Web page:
Did 40,000 Prostitutes Enter South Africa and Germany for the Last Two World Cups?

Here is the latest in a series of examinations into urban legends about baseball and whether they are true or false. Click here to view an archive of the soccer/football urban legends featured so far.

SOCCER/FOOTBALL URBAN LEGEND: 40,000 prostitutes enter the country hosting the FIFA World Cup in 2006 and 2010.

The World Cup this year is unique in that it is the first time in years that we haven’t seen a pile of stories about how there are tens of thousands of prostitutes coming into Brazil for the World Cup. That, though, is only because of Brazil’s laws about prostitution – in other words, no one would believe that you’d need to have 40,000 prostitutes come into Brazil because of the high amount of prostitutes already there. However, there ARE numerous articles about how prostitutes ARE coming to Brazil and in all of them, they cite the “fact” that 40,000 prostitutes came into South Africa for the World Cup in 2010.

Is that true?

The major problem was that in 2010, they were just copying the same “facts” from the 2006 World Cup in Germany.

In a 2005 article by Tony Paterson for The Independent, he talks about how Germany was going to handle the “invasion” of prostitutes to the 2006 FIFA World Cup that was held in Germany.

In 2010, though, Iva Skoch for the Global Post wrote, “South Africa’s Drug Central Authority estimates 40,000 sex workers will trickle in for the event from as far as Russia, the Congo and Nigeria to cater to the wide taste spectrum of some 400,000, mostly male, visitors and their apres-soccer needs.” It cannot be a coincidence that the same exact numbers mentioned for Germany in 2006 were being mentioned in 2010 in South Africa.

What’s interesting is that we can actually more or less pinpoint where the “40,000” figure came from in 2005. In Autumn of 2005, the first major public discussions took place about the sex trade in connection to the World Cup, and the German Womens’ Council made a statement that there would be “more than 30,000” sex workers coming into Germany for the World Cup. As German authorities were in the midst of debunking even this claim, the “more than 30,000” turned to “up to 40,000” in the German newspaper taz before becoming “40,000” in the German magazine Emma. It was this last figure that was picked up by the international media (and international organizations like the American Coalition Against Trafficking in Women) and soon there was a good deal of hype in Germany over the 40,000 figure.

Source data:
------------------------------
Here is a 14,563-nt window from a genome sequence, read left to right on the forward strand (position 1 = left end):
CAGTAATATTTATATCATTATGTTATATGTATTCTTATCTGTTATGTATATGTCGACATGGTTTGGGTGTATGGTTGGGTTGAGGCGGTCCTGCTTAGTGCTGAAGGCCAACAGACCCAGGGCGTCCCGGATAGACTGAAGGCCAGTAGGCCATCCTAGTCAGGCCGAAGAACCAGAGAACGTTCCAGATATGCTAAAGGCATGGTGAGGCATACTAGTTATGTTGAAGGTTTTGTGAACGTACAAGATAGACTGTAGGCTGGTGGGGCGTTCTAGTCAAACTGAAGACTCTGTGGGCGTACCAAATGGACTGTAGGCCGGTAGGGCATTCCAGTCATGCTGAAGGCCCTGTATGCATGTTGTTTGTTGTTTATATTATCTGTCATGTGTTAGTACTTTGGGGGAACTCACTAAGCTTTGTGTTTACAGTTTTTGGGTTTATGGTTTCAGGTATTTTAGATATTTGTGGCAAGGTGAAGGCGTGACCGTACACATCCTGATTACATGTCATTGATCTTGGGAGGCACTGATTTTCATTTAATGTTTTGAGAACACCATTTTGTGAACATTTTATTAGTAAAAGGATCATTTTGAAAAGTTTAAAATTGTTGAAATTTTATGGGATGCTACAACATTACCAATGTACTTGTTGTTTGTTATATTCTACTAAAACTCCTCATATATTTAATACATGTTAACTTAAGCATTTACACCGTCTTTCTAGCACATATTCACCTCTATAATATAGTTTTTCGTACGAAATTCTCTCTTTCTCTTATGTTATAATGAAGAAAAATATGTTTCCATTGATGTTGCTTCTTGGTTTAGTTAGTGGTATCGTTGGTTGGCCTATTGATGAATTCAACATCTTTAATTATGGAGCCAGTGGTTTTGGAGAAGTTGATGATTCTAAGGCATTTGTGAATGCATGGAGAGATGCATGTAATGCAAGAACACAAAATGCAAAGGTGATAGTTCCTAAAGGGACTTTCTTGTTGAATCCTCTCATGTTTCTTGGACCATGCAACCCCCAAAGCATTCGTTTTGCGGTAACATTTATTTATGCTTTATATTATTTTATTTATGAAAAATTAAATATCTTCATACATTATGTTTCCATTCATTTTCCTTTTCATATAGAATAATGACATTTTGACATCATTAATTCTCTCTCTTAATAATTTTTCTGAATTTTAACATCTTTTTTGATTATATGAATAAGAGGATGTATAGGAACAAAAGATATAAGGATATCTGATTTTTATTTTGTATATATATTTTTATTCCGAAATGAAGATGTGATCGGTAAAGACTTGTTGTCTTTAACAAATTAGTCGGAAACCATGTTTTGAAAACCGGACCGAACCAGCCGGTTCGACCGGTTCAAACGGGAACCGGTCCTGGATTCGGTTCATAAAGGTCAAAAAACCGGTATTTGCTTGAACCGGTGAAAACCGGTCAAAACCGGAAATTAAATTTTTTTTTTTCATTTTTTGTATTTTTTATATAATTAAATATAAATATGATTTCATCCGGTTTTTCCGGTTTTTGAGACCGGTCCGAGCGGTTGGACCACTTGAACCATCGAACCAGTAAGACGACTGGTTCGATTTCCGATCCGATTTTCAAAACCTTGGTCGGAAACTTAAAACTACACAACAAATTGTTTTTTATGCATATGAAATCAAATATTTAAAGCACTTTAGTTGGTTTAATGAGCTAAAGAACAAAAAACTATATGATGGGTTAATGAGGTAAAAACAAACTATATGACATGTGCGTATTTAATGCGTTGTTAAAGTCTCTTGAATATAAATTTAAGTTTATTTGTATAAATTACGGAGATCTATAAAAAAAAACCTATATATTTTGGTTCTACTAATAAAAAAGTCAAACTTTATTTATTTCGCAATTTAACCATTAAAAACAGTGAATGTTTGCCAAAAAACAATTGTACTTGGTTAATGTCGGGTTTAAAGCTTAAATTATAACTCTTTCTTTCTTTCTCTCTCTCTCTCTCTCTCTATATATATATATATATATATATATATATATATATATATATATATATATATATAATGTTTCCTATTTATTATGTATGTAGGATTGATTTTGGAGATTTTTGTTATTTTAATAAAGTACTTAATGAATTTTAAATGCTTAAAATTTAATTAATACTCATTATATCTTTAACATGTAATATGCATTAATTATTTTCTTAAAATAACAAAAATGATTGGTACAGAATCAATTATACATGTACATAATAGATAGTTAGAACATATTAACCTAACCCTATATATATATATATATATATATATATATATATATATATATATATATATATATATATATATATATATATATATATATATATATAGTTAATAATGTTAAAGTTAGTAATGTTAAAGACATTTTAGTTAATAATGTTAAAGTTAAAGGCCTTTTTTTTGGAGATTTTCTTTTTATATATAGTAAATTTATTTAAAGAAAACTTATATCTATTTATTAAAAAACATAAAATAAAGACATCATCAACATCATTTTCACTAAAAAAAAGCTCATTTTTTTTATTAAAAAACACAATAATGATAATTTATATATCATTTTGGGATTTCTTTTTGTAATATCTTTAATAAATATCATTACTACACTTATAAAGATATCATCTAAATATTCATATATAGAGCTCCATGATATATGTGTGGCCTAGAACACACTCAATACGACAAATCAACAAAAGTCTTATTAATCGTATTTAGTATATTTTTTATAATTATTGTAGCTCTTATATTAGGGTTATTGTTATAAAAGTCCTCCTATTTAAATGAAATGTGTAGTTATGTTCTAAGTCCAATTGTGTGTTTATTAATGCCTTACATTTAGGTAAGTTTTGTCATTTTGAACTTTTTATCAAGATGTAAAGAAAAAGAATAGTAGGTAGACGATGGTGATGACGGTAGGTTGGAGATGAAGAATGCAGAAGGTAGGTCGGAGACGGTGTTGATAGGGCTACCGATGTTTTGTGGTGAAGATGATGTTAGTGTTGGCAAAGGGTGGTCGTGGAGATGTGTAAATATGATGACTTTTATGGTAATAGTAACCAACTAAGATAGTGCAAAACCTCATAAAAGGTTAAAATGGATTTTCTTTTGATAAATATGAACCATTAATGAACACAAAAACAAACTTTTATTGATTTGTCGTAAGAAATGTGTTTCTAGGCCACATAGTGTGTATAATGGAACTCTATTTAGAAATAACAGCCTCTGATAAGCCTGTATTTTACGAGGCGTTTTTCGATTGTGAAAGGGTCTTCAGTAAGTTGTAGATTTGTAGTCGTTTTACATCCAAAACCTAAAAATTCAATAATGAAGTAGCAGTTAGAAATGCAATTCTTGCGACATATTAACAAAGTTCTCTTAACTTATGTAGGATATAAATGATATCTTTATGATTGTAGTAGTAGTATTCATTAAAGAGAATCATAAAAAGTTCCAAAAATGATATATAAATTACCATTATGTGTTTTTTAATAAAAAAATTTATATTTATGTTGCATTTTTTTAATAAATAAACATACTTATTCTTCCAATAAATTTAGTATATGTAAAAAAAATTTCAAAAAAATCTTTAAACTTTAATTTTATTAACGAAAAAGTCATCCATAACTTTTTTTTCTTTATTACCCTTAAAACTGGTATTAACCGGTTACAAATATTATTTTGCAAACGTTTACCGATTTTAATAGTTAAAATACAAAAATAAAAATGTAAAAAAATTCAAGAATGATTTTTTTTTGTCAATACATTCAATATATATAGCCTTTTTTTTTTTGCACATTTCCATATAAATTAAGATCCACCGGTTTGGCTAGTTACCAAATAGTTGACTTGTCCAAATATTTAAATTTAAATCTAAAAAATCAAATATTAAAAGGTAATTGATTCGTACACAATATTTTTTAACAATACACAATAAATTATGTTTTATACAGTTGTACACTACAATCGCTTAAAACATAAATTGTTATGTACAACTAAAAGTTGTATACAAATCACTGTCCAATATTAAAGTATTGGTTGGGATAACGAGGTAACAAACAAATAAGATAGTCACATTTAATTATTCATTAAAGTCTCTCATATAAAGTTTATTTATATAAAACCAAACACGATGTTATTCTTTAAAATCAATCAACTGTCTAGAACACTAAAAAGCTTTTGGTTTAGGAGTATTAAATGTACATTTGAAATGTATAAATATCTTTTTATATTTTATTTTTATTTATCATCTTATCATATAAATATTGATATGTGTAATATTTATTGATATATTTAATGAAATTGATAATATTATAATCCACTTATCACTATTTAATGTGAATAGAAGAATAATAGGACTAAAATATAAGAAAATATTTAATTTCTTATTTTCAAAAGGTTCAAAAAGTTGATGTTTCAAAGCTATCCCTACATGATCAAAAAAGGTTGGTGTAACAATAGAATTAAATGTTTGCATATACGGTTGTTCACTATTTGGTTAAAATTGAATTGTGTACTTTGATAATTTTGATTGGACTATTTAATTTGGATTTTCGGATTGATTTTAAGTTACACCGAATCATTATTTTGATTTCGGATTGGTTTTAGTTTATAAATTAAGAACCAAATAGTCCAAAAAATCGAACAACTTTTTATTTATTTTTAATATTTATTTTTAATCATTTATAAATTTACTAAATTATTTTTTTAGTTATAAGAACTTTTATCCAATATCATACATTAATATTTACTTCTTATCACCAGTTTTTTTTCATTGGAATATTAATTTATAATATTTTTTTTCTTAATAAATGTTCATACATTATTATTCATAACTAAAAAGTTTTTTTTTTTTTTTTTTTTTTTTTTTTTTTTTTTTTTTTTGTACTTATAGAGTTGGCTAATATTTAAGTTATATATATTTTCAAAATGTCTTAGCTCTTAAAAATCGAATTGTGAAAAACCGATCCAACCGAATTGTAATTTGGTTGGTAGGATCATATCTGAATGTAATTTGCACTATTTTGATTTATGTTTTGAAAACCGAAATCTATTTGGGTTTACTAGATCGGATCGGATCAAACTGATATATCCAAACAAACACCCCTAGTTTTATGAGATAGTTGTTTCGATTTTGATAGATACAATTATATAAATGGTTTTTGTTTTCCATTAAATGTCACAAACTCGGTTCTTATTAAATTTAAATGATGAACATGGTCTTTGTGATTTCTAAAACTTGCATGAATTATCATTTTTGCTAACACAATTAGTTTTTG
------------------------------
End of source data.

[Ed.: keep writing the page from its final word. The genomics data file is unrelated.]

The hype was so great that the German government, who were sure that the 40,000 estimate was grossly out of sync with reality, were pressured to spent millions of Euros in a quest to ferret out such cases of forced prostitution (voluntary prostitution is legal in Germany). Ultimately, when the Council of the European Union prepared a study in 2007, they discovered about 100 instances of people trafficked into Germany in 2006, only five of which were connected to the World Cup! In addition, the brothels of Germany did not even report heavy increases in sales, as it appeared that the demographics of the World Cup actually steered more towards families visiting the games, not single men.

It seems as though the 40,000 figure from Germany was just transposed on to South Africa, which actually breaks a pattern, of sorts, that Brendan O’Neill of Spiked noted back 2010. The rumors of importing sex workers for major sporting events is nothing new – the rumors were 10,000 sex workers being smuggled into Australia for the 2000 Olympic Games, then 20,000 sex workers being smuggled into Greece for the 2004 Olympic Games and then 40,000 for the 2006 World Cup. As O’Neill jokes, making up a rumor of 40,000 imported sex workers for the 2010 World Cup is practically a sign of great restraint considering the doubling that took place in the events before!